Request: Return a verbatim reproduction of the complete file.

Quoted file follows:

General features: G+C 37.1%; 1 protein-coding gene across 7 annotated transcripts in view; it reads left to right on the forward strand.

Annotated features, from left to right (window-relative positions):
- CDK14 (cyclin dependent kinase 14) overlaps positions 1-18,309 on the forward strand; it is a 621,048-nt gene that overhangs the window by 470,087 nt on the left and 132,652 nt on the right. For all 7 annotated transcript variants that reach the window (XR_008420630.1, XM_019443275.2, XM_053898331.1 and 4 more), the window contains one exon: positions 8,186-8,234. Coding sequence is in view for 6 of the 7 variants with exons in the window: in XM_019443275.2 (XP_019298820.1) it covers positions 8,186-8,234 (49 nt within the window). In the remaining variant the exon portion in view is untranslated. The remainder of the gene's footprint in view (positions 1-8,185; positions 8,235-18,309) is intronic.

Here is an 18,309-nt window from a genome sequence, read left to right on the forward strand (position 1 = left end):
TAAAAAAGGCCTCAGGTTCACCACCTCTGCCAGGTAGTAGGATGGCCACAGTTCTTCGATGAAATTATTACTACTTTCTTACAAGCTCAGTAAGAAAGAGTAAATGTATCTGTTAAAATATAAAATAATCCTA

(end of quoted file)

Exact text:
General features: G+C 37.1%; 1 protein-coding gene across 7 annotated transcripts in view; it reads left to right on the forward strand.

Annotated features, from left to right (window-relative positions):
- CDK14 (cyclin dependent kinase 14) overlaps positions 1-18,309 on the forward strand; it is a 621,048-nt gene that overhangs the window by 470,087 nt on the left and 132,652 nt on the right. For all 7 annotated transcript variants that reach the window (XR_008420630.1, XM_019443275.2, XM_053898331.1 and 4 more), the window contains one exon: positions 8,186-8,234. Coding sequence is in view for 6 of the 7 variants with exons in the window: in XM_019443275.2 (XP_019298820.1) it covers positions 8,186-8,234 (49 nt within the window). In the remaining variant the exon portion in view is untranslated. The remainder of the gene's footprint in view (positions 1-8,185; positions 8,235-18,309) is intronic.

Here is an 18,309-nt window from a genome sequence, read left to right on the forward strand (position 1 = left end):
TAAAAAAGGCCTCAGGTTCACCACCTCTGCCAGGTAGTAGGATGGCCACAGTTCTTCGATGAAATTATTACTACTTTCTTACAAGCTCAGTAAGAAAGAGTAAATGTATCTGTTAAAATATAAAATAATCCTA